An Insider's Take on Political Rhetoric
Michigan State University Press, Hardcover, 9781611860177, 172pp.
Publication Date: November 1, 2011
For almost thirty years, William F. Gavin wrote speeches at the highest levels of government. "Speechwright "is his insider's view of politics, a shrewd critique of presidential and congressional rhetoric, and a personal look at the political leaders for whom he wrote speeches. While serving President Richard Nixon and candidate Ronald Reagan, Gavin advocated for working rhetoric well-crafted, clear, hard-hitting arguments that did not off er visions of the unattainable, but instead limited political discourse to achievable ends reached through practical means. Filled with hard-earned wisdom about politics and its discontents, "Speechwright "describes Gavin's successes, his failures, and his call for political rhetoric built on strong argument rather than the mere search for eloquence.
Gavin has written a must-read book for anyone interested in the American presidency. Both scholars and practitioners of political speechwriting will want to have this book on their shelves.
—Martin J. Medhurst, Distinguished Professor of Rhetoric and Communication, Baylor University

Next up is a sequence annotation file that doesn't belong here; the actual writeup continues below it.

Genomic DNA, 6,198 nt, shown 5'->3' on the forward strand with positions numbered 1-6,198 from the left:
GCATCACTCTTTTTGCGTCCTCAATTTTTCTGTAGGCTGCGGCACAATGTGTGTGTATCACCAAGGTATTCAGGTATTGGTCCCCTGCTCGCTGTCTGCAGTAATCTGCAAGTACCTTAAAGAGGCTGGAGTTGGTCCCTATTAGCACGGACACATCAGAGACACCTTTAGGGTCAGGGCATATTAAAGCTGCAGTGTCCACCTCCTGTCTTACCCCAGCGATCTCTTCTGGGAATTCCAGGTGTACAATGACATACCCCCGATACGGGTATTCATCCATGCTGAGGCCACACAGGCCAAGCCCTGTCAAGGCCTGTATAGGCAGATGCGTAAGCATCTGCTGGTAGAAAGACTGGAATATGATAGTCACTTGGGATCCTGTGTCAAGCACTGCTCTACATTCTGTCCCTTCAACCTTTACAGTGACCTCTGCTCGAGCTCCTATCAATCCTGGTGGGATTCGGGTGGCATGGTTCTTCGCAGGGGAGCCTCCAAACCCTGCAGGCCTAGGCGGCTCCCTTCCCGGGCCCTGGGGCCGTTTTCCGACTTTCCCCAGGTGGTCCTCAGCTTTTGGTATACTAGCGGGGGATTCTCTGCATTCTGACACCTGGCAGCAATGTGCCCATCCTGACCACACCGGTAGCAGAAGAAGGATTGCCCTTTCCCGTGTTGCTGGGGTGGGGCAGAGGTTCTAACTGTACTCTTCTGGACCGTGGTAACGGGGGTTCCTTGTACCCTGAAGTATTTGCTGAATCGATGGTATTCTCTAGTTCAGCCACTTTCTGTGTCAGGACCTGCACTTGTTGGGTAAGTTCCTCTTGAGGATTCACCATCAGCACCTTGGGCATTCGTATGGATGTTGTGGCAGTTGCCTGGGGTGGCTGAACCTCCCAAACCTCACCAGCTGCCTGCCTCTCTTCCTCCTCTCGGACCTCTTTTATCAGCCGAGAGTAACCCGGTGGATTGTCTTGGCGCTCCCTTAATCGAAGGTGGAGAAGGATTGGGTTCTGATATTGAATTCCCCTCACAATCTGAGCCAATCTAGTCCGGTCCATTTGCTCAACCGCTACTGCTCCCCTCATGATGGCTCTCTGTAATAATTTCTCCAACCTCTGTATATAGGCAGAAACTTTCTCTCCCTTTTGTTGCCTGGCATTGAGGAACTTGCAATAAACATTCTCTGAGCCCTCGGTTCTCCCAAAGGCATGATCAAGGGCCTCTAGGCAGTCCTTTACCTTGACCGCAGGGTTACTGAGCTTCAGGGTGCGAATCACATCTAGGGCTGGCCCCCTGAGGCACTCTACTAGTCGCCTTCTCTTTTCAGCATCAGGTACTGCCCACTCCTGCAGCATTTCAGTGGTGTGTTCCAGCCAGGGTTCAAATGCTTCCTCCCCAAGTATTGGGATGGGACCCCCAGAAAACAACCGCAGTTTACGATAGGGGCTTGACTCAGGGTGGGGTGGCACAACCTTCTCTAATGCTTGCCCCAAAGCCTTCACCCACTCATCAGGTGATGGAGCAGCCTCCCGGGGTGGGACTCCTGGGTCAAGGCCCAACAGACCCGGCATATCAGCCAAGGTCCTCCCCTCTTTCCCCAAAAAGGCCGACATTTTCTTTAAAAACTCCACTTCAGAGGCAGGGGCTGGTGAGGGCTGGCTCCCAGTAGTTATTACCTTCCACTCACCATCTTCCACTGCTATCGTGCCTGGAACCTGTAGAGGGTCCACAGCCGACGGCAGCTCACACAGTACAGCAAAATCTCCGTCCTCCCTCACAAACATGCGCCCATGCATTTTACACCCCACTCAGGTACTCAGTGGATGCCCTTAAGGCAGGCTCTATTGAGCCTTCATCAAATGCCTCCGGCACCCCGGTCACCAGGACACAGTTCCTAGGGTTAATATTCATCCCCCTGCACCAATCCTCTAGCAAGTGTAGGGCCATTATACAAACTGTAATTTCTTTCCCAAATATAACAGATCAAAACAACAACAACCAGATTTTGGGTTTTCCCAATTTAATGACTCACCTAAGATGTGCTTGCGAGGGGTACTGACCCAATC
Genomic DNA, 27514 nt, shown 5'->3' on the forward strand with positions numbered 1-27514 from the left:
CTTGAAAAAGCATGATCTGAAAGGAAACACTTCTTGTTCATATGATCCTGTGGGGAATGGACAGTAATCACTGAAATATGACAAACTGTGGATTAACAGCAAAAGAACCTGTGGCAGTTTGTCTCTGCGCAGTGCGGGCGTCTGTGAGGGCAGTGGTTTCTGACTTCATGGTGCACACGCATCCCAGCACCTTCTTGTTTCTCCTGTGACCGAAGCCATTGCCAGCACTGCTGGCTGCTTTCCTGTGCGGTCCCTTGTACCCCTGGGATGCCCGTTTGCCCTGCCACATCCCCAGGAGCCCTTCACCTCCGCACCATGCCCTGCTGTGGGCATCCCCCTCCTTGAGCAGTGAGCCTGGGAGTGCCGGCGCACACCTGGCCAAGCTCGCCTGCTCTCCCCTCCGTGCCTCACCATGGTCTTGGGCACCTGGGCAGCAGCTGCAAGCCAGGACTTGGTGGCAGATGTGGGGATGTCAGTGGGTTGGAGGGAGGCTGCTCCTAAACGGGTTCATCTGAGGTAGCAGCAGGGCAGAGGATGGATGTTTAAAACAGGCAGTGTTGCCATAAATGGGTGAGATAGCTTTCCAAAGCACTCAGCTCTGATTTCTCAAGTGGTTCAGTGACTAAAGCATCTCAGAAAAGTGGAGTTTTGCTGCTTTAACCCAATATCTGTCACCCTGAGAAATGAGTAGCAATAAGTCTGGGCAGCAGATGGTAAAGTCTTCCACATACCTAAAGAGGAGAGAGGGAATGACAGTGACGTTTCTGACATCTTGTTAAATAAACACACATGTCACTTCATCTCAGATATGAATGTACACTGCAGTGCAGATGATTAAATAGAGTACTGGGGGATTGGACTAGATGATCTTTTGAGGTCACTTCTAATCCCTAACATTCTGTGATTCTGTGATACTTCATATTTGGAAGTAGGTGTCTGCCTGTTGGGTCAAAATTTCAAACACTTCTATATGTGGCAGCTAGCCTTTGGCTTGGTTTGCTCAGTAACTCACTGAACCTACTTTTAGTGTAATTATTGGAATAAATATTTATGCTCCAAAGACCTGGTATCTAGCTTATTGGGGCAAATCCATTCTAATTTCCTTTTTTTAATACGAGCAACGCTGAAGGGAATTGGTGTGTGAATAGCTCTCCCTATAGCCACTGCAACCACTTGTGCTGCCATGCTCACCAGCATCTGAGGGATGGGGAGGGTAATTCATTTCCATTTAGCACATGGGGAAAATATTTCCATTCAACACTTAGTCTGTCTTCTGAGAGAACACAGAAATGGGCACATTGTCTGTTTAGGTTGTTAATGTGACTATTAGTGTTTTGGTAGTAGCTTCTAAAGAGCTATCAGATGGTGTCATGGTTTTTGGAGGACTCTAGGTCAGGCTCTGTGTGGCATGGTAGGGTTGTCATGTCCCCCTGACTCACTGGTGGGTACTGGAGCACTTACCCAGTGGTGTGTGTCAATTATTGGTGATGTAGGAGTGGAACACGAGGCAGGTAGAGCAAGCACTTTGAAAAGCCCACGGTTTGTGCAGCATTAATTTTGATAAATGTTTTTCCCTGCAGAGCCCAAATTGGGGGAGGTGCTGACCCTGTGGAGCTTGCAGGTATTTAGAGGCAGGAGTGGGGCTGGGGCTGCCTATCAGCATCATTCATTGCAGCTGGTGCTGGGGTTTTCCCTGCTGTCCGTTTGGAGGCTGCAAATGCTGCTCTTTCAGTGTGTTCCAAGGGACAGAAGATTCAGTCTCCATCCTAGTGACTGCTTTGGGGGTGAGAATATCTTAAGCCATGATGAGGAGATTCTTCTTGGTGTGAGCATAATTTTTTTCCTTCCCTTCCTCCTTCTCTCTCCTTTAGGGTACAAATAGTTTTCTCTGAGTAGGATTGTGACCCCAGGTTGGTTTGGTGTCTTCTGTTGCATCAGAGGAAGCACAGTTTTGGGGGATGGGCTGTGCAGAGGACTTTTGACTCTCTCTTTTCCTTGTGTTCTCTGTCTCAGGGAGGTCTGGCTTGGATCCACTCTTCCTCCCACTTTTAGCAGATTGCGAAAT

Imagine a high school teacher who sends a letter to Richard Nixon and ends up in the White House, writing heartfelt speeches for Ronald Reagan and almost every other Republican of note for thirty years. It actually happened, and Bill Gavin is that guy!
—Richard Reeves, author of President Reagan: The Triumph of Imagination, President Nixon: Alone in the White House, and President Kennedy: Profile of Power
Bill Gavin is hardly alone in his recollections, but only he could bring them to life with such candor and “heart.” No account of these moments or the people who lived them would be complete without such insights, which for too long have gone unrecorded. However unlikely Gavin considers the string of events that led to his career as a “speechwright,”this book reveals his gifts and inspires others to respond to such a calling.
—Linda B. Hobgood, Speech Center Director, Department of Rhetoric and Communication Studies, University of Richmond